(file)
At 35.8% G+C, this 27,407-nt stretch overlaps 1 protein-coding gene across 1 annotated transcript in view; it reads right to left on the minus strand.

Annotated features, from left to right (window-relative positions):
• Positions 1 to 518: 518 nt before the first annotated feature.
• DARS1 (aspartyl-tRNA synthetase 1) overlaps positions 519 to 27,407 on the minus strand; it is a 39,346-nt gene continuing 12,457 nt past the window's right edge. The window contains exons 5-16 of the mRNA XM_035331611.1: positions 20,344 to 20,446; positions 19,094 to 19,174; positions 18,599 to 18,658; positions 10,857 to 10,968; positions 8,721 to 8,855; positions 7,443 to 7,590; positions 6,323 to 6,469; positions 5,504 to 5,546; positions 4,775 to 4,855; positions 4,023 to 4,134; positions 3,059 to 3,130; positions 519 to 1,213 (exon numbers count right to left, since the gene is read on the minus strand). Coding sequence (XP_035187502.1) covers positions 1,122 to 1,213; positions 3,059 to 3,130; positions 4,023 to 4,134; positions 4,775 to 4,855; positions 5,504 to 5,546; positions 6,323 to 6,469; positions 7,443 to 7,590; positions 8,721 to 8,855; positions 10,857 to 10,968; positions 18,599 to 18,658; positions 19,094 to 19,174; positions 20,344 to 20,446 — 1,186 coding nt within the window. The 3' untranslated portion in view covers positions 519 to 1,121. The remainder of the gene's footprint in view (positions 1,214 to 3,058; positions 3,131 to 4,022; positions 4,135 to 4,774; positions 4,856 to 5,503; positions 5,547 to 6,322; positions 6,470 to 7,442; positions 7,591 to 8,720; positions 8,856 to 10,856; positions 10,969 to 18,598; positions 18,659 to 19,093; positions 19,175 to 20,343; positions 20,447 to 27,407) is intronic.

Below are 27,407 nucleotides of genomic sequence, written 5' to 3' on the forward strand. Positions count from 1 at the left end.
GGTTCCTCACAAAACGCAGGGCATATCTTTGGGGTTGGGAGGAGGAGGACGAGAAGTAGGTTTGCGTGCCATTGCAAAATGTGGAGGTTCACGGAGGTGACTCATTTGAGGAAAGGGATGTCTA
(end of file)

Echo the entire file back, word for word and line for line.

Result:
At 35.8% G+C, this 27,407-nt stretch overlaps 1 protein-coding gene across 1 annotated transcript in view; it reads right to left on the minus strand.

Annotated features, from left to right (window-relative positions):
• Positions 1 to 518: 518 nt before the first annotated feature.
• DARS1 (aspartyl-tRNA synthetase 1) overlaps positions 519 to 27,407 on the minus strand; it is a 39,346-nt gene continuing 12,457 nt past the window's right edge. The window contains exons 5-16 of the mRNA XM_035331611.1: positions 20,344 to 20,446; positions 19,094 to 19,174; positions 18,599 to 18,658; positions 10,857 to 10,968; positions 8,721 to 8,855; positions 7,443 to 7,590; positions 6,323 to 6,469; positions 5,504 to 5,546; positions 4,775 to 4,855; positions 4,023 to 4,134; positions 3,059 to 3,130; positions 519 to 1,213 (exon numbers count right to left, since the gene is read on the minus strand). Coding sequence (XP_035187502.1) covers positions 1,122 to 1,213; positions 3,059 to 3,130; positions 4,023 to 4,134; positions 4,775 to 4,855; positions 5,504 to 5,546; positions 6,323 to 6,469; positions 7,443 to 7,590; positions 8,721 to 8,855; positions 10,857 to 10,968; positions 18,599 to 18,658; positions 19,094 to 19,174; positions 20,344 to 20,446 — 1,186 coding nt within the window. The 3' untranslated portion in view covers positions 519 to 1,121. The remainder of the gene's footprint in view (positions 1,214 to 3,058; positions 3,131 to 4,022; positions 4,135 to 4,774; positions 4,856 to 5,503; positions 5,547 to 6,322; positions 6,470 to 7,442; positions 7,591 to 8,720; positions 8,856 to 10,856; positions 10,969 to 18,598; positions 18,659 to 19,093; positions 19,175 to 20,343; positions 20,447 to 27,407) is intronic.

Below are 27,407 nucleotides of genomic sequence, written 5' to 3' on the forward strand. Positions count from 1 at the left end.
GGTTCCTCACAAAACGCAGGGCATATCTTTGGGGTTGGGAGGAGGAGGACGAGAAGTAGGTTTGCGTGCCATTGCAAAATGTGGAGGTTCACGGAGGTGACTCATTTGAGGAAAGGGATGTCTA